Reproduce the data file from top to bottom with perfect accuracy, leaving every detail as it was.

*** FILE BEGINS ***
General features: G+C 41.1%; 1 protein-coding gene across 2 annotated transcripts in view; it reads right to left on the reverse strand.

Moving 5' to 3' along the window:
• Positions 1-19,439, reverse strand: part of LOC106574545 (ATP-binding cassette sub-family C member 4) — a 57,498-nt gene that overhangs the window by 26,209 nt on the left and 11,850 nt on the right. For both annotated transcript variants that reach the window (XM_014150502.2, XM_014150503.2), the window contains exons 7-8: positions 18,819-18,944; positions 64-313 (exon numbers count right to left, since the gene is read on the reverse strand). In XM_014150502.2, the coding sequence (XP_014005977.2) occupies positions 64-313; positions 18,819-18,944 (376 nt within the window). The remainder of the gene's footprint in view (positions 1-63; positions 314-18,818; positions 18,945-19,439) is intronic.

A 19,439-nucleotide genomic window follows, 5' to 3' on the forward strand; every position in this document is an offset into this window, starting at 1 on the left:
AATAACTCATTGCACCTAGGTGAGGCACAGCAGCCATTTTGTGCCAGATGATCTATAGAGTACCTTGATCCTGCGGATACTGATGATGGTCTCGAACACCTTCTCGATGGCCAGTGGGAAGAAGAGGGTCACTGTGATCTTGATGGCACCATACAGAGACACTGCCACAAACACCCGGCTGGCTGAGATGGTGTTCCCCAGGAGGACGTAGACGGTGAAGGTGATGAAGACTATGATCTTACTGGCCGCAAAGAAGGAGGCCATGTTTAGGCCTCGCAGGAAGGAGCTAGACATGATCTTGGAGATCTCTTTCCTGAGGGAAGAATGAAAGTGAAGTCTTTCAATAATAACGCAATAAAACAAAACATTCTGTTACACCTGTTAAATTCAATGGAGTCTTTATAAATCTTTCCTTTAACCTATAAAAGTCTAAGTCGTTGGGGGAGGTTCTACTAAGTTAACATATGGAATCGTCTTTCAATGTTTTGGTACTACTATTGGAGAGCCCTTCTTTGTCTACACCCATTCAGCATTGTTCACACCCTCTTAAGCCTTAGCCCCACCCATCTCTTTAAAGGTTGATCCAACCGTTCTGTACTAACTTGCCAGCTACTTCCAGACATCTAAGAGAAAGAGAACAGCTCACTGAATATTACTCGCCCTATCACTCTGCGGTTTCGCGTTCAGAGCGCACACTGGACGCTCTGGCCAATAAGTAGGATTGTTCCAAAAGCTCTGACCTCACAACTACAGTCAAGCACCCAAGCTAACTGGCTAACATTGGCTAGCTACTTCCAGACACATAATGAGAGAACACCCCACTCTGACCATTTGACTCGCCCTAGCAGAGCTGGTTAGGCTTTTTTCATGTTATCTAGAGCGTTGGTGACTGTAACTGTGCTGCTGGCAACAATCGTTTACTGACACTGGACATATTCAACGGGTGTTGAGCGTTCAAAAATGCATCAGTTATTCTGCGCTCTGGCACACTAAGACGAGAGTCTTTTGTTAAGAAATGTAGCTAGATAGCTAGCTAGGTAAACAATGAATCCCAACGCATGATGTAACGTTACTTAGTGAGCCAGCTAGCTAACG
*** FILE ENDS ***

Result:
General features: G+C 41.1%; 1 protein-coding gene across 2 annotated transcripts in view; it reads right to left on the reverse strand.

Moving 5' to 3' along the window:
• Positions 1-19,439, reverse strand: part of LOC106574545 (ATP-binding cassette sub-family C member 4) — a 57,498-nt gene that overhangs the window by 26,209 nt on the left and 11,850 nt on the right. For both annotated transcript variants that reach the window (XM_014150502.2, XM_014150503.2), the window contains exons 7-8: positions 18,819-18,944; positions 64-313 (exon numbers count right to left, since the gene is read on the reverse strand). In XM_014150502.2, the coding sequence (XP_014005977.2) occupies positions 64-313; positions 18,819-18,944 (376 nt within the window). The remainder of the gene's footprint in view (positions 1-63; positions 314-18,818; positions 18,945-19,439) is intronic.

A 19,439-nucleotide genomic window follows, 5' to 3' on the forward strand; every position in this document is an offset into this window, starting at 1 on the left:
AATAACTCATTGCACCTAGGTGAGGCACAGCAGCCATTTTGTGCCAGATGATCTATAGAGTACCTTGATCCTGCGGATACTGATGATGGTCTCGAACACCTTCTCGATGGCCAGTGGGAAGAAGAGGGTCACTGTGATCTTGATGGCACCATACAGAGACACTGCCACAAACACCCGGCTGGCTGAGATGGTGTTCCCCAGGAGGACGTAGACGGTGAAGGTGATGAAGACTATGATCTTACTGGCCGCAAAGAAGGAGGCCATGTTTAGGCCTCGCAGGAAGGAGCTAGACATGATCTTGGAGATCTCTTTCCTGAGGGAAGAATGAAAGTGAAGTCTTTCAATAATAACGCAATAAAACAAAACATTCTGTTACACCTGTTAAATTCAATGGAGTCTTTATAAATCTTTCCTTTAACCTATAAAAGTCTAAGTCGTTGGGGGAGGTTCTACTAAGTTAACATATGGAATCGTCTTTCAATGTTTTGGTACTACTATTGGAGAGCCCTTCTTTGTCTACACCCATTCAGCATTGTTCACACCCTCTTAAGCCTTAGCCCCACCCATCTCTTTAAAGGTTGATCCAACCGTTCTGTACTAACTTGCCAGCTACTTCCAGACATCTAAGAGAAAGAGAACAGCTCACTGAATATTACTCGCCCTATCACTCTGCGGTTTCGCGTTCAGAGCGCACACTGGACGCTCTGGCCAATAAGTAGGATTGTTCCAAAAGCTCTGACCTCACAACTACAGTCAAGCACCCAAGCTAACTGGCTAACATTGGCTAGCTACTTCCAGACACATAATGAGAGAACACCCCACTCTGACCATTTGACTCGCCCTAGCAGAGCTGGTTAGGCTTTTTTCATGTTATCTAGAGCGTTGGTGACTGTAACTGTGCTGCTGGCAACAATCGTTTACTGACACTGGACATATTCAACGGGTGTTGAGCGTTCAAAAATGCATCAGTTATTCTGCGCTCTGGCACACTAAGACGAGAGTCTTTTGTTAAGAAATGTAGCTAGATAGCTAGCTAGGTAAACAATGAATCCCAACGCATGATGTAACGTTACTTAGTGAGCCAGCTAGCTAACG